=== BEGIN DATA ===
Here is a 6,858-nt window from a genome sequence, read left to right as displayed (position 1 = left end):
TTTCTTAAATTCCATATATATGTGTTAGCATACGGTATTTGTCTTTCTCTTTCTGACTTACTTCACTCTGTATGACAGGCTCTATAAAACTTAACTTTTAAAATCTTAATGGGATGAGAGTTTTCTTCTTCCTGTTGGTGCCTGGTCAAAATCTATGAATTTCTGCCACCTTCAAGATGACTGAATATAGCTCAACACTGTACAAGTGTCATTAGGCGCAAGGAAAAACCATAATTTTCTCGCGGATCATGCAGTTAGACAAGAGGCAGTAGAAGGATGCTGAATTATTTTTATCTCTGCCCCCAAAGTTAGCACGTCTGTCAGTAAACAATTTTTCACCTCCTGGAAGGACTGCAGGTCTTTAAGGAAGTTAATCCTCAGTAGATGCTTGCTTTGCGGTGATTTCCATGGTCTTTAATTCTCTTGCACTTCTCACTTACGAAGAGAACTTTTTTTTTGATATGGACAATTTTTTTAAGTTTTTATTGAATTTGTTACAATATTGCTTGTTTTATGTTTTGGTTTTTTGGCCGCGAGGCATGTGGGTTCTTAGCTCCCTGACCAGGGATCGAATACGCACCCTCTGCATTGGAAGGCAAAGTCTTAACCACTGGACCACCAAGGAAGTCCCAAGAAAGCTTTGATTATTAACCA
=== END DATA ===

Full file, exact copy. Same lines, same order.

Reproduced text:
Here is a 6,858-nt window from a genome sequence, read left to right as displayed (position 1 = left end):
TTTCTTAAATTCCATATATATGTGTTAGCATACGGTATTTGTCTTTCTCTTTCTGACTTACTTCACTCTGTATGACAGGCTCTATAAAACTTAACTTTTAAAATCTTAATGGGATGAGAGTTTTCTTCTTCCTGTTGGTGCCTGGTCAAAATCTATGAATTTCTGCCACCTTCAAGATGACTGAATATAGCTCAACACTGTACAAGTGTCATTAGGCGCAAGGAAAAACCATAATTTTCTCGCGGATCATGCAGTTAGACAAGAGGCAGTAGAAGGATGCTGAATTATTTTTATCTCTGCCCCCAAAGTTAGCACGTCTGTCAGTAAACAATTTTTCACCTCCTGGAAGGACTGCAGGTCTTTAAGGAAGTTAATCCTCAGTAGATGCTTGCTTTGCGGTGATTTCCATGGTCTTTAATTCTCTTGCACTTCTCACTTACGAAGAGAACTTTTTTTTTGATATGGACAATTTTTTTAAGTTTTTATTGAATTTGTTACAATATTGCTTGTTTTATGTTTTGGTTTTTTGGCCGCGAGGCATGTGGGTTCTTAGCTCCCTGACCAGGGATCGAATACGCACCCTCTGCATTGGAAGGCAAAGTCTTAACCACTGGACCACCAAGGAAGTCCCAAGAAAGCTTTGATTATTAACCA